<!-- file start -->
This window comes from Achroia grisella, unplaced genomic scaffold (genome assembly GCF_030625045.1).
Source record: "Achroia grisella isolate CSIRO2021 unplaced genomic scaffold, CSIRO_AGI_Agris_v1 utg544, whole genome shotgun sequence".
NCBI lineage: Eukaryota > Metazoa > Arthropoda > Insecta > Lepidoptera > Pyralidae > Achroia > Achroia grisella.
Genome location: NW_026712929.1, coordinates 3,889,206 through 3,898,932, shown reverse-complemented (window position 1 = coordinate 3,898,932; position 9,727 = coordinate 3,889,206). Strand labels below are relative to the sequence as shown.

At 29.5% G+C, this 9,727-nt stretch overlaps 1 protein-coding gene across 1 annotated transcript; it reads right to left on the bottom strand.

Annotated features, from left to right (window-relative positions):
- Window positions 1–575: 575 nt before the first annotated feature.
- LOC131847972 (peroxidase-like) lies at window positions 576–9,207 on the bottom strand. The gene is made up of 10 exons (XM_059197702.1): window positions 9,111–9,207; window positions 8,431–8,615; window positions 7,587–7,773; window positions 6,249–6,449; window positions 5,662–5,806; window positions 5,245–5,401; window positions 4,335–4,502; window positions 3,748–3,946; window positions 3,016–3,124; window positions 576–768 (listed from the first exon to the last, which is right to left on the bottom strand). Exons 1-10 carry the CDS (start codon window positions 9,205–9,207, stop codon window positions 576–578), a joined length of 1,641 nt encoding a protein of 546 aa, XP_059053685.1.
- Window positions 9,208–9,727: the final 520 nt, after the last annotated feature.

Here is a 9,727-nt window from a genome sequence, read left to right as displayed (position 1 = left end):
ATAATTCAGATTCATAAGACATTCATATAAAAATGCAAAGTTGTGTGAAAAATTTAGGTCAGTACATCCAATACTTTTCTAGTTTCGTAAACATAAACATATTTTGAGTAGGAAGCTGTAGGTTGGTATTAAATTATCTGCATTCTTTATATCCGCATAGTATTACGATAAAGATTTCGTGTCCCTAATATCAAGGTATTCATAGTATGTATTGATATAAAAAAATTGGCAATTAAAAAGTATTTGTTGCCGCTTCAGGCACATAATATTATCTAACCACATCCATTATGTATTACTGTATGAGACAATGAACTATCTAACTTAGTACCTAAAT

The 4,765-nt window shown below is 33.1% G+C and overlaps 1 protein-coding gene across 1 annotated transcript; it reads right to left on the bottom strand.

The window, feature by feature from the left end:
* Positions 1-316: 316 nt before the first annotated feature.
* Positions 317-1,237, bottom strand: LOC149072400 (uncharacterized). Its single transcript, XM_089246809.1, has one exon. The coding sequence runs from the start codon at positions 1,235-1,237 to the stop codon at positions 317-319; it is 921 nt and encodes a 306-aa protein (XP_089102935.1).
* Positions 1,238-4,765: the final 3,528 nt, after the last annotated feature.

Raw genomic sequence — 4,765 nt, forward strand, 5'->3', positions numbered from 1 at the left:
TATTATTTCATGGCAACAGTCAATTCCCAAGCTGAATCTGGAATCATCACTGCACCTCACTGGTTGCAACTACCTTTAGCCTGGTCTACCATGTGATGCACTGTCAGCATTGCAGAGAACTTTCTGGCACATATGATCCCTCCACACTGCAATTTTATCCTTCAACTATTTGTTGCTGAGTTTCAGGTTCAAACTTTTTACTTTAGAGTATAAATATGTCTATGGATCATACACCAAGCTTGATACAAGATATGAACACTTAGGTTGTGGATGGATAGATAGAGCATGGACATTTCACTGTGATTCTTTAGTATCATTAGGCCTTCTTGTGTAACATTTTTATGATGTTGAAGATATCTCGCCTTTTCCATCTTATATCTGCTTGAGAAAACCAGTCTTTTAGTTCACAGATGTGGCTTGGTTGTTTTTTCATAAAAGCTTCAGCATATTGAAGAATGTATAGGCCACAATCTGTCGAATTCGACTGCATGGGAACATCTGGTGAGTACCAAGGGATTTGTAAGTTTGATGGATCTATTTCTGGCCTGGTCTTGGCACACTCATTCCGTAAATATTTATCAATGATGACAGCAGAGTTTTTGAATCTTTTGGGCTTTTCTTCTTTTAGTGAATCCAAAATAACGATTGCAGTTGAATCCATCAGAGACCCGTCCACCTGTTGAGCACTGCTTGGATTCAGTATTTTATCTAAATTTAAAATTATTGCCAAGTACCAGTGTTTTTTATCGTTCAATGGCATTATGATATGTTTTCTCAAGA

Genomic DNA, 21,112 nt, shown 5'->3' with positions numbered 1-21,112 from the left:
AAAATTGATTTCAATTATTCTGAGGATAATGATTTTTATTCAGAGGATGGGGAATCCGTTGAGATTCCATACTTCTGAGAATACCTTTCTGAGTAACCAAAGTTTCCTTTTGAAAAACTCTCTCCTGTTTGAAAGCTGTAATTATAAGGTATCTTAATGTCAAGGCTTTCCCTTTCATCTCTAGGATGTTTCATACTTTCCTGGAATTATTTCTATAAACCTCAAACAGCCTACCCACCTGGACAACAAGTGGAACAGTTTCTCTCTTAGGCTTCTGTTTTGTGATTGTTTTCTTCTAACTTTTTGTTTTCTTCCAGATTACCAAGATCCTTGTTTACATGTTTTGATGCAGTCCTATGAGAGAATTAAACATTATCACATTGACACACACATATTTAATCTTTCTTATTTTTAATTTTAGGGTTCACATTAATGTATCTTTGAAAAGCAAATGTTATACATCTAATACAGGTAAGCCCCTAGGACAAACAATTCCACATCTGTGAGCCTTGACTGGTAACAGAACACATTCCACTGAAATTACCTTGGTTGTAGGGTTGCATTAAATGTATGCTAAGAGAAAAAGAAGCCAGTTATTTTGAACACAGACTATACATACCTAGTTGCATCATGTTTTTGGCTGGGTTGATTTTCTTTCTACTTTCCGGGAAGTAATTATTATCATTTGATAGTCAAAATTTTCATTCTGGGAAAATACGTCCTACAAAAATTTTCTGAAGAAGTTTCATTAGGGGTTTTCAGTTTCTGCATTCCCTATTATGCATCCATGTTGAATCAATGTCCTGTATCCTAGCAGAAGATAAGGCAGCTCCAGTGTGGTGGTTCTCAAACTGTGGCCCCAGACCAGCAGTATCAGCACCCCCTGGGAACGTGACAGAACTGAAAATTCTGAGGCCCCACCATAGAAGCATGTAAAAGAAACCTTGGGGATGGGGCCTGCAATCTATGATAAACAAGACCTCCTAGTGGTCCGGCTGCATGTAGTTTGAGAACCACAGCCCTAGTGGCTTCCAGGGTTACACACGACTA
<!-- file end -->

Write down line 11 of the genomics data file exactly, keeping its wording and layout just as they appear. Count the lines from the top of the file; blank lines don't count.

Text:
ATAATTCAGATTCATAAGACATTCATATAAAAATGCAAAGTTGTGTGAAAAATTTAGGTCAGTACATCCAATACTTTTCTAGTTTCGTAAACATAAACATATTTTGAGTAGGAAGCTGTAGGTTGGTATTAAATTATCTGCATTCTTTATATCCGCATAGTATTACGATAAAGATTTCGTGTCCCTAATATCAAGGTATTCATAGTATGTATTGATATAAAAAAATTGGCAATTAAAAAGTATTTGTTGCCGCTTCAGGCACATAATATTATCTAACCACATCCATTATGTATTACTGTATGAGACAATGAACTATCTAACTTAGTACCTAAAT